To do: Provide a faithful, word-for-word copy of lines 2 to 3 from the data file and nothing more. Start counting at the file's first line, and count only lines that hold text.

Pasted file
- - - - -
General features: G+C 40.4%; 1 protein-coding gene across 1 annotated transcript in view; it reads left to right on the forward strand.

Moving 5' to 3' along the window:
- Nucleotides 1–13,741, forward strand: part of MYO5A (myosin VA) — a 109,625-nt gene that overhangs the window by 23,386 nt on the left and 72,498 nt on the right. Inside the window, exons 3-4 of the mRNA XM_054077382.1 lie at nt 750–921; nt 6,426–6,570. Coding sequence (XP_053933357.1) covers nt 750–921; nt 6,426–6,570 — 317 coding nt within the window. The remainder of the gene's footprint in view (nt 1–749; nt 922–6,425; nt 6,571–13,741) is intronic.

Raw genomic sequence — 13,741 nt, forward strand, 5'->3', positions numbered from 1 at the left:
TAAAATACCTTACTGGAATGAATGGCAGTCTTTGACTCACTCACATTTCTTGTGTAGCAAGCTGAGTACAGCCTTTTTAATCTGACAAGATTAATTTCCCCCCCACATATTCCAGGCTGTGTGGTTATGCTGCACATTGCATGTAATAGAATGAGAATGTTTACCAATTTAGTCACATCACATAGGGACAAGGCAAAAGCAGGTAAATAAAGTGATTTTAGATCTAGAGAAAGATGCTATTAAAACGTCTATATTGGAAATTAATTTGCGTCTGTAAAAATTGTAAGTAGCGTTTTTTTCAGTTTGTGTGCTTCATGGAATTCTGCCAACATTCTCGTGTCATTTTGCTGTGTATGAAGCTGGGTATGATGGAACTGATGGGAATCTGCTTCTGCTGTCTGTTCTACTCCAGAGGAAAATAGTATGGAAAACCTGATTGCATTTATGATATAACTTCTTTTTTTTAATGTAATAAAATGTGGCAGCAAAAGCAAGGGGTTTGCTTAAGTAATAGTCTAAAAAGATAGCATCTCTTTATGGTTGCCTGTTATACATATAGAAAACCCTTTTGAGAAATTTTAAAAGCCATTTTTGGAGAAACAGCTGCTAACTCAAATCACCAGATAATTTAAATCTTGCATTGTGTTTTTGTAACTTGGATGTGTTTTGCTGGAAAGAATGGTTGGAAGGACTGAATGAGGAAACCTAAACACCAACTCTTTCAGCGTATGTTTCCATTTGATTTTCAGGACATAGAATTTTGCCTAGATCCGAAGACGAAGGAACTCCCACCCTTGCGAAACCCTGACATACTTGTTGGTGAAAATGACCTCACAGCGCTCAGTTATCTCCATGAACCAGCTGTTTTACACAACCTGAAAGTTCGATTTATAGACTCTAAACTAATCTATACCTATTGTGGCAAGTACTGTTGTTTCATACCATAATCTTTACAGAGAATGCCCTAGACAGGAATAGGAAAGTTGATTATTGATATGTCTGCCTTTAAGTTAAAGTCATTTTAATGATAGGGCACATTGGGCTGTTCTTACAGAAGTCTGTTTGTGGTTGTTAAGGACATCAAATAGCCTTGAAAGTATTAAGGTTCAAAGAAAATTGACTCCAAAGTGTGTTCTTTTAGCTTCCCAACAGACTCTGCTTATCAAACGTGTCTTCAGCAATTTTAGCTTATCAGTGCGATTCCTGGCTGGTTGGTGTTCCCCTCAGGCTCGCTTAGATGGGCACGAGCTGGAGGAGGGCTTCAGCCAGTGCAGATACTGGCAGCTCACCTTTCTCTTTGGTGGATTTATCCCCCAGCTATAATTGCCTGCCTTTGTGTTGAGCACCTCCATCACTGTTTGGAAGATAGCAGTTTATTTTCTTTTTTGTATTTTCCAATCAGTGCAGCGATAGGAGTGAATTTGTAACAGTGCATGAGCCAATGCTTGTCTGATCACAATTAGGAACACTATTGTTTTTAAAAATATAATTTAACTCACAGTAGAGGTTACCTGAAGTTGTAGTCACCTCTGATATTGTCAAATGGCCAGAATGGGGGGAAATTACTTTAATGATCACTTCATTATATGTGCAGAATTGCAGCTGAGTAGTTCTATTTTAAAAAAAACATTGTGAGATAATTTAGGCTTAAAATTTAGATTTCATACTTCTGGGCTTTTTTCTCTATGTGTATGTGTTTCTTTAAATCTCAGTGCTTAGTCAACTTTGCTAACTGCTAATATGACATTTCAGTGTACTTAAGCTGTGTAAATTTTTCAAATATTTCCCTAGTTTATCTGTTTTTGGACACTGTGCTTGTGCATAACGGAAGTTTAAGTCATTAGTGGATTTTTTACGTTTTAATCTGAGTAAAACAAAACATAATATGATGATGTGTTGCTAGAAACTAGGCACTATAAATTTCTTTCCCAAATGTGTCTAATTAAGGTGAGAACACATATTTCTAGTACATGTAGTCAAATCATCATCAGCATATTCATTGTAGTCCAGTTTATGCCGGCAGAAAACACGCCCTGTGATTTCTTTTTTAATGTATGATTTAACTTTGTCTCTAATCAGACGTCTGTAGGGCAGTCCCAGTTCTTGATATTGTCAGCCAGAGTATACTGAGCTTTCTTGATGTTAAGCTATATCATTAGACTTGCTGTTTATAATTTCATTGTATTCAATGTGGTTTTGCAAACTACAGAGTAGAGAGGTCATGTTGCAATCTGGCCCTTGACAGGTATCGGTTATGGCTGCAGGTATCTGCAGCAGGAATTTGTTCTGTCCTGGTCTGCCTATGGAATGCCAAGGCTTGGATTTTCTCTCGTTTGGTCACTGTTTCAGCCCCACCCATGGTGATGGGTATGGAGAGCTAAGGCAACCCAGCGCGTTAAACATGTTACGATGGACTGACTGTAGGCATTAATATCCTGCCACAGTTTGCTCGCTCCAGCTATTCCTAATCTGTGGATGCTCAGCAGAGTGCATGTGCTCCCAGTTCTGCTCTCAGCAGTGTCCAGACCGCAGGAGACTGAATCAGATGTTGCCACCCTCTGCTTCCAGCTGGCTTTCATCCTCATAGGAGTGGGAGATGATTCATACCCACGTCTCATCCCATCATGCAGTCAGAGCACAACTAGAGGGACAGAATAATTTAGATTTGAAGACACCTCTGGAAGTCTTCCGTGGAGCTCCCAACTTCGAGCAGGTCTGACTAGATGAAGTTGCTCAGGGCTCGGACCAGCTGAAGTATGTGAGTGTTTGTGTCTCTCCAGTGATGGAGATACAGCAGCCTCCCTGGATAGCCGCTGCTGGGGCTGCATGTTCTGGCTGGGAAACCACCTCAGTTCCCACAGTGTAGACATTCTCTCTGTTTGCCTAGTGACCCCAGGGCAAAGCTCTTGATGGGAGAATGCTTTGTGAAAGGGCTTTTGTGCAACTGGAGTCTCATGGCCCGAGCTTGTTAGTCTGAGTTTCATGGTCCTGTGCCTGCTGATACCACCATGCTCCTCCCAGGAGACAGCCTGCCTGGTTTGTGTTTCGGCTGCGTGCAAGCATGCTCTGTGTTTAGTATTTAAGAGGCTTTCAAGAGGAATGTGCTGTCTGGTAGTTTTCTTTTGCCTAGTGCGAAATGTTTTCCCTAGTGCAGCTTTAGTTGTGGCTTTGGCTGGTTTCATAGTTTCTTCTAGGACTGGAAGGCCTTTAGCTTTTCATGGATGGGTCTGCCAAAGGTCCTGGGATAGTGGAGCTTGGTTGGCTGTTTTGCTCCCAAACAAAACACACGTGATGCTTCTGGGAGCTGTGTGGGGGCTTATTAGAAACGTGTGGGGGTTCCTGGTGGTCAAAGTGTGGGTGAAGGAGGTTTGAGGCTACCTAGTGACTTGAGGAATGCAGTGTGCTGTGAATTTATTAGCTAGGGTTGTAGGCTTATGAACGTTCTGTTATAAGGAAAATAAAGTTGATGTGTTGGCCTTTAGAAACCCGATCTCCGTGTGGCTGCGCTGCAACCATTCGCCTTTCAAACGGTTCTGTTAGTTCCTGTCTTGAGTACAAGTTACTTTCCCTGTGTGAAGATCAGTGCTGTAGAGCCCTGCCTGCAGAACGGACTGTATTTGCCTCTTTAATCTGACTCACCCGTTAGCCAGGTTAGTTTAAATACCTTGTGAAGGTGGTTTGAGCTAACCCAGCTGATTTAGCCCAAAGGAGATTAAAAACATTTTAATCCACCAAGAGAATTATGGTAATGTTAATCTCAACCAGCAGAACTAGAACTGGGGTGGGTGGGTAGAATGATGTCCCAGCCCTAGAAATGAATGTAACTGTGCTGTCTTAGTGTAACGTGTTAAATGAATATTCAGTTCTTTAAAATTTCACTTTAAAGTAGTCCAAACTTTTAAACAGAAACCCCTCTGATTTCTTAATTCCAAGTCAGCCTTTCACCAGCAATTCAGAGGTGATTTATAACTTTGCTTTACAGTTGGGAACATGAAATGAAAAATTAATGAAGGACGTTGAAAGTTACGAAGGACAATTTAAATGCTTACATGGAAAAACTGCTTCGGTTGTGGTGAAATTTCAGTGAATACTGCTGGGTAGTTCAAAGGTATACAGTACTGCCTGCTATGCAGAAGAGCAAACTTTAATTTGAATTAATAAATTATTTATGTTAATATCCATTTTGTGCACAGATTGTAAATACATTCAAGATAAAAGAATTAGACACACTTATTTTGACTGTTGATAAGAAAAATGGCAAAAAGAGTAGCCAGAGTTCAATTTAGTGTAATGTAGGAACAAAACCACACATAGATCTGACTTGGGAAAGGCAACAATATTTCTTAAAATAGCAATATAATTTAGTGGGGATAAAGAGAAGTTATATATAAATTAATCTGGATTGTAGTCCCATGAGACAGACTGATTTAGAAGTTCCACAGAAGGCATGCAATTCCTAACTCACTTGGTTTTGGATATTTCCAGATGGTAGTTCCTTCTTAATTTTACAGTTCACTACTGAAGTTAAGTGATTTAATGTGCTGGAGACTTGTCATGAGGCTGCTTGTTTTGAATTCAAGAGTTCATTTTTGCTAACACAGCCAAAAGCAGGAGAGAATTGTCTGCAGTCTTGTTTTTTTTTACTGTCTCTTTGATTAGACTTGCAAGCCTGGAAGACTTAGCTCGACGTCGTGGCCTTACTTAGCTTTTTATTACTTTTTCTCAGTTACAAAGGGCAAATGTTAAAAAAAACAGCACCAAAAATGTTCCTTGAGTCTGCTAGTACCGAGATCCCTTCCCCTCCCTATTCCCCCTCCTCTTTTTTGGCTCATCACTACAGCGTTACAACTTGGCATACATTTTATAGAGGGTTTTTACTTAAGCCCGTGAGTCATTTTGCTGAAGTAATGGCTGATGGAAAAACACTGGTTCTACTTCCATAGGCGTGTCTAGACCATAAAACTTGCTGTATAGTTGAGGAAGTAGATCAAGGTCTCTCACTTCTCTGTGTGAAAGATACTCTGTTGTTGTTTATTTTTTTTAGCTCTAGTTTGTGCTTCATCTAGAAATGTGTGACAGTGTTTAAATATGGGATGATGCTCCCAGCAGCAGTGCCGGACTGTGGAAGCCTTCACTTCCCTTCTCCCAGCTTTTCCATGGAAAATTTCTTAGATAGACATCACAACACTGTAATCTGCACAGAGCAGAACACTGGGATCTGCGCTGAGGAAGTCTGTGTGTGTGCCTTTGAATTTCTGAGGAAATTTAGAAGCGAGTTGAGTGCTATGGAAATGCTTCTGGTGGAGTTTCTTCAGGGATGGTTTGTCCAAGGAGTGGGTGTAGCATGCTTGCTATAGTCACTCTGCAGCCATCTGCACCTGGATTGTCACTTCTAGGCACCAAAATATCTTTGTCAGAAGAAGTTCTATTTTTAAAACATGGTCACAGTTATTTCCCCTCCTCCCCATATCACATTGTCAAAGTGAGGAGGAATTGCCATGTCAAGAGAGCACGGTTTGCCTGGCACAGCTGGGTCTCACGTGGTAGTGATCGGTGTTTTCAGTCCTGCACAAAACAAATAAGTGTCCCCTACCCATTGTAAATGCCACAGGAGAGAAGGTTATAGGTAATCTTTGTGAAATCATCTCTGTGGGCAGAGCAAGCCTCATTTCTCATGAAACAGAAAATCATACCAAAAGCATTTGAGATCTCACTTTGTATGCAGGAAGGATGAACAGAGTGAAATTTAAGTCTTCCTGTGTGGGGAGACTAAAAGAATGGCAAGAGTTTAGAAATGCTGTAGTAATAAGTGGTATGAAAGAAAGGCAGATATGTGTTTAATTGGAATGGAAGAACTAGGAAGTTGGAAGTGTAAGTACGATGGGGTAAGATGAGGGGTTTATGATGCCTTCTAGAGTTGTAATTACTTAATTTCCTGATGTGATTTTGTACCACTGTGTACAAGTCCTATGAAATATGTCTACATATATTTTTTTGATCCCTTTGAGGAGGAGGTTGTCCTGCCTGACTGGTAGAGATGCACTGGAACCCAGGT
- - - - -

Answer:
Moving 5' to 3' along the window:
- Nucleotides 1–13,741, forward strand: part of MYO5A (myosin VA) — a 109,625-nt gene that overhangs the window by 23,386 nt on the left and 72,498 nt on the right. Inside the window, exons 3-4 of the mRNA XM_054077382.1 lie at nt 750–921; nt 6,426–6,570. Coding sequence (XP_053933357.1) covers nt 750–921; nt 6,426–6,570 — 317 coding nt within the window. The remainder of the gene's footprint in view (nt 1–749; nt 922–6,425; nt 6,571–13,741) is intronic.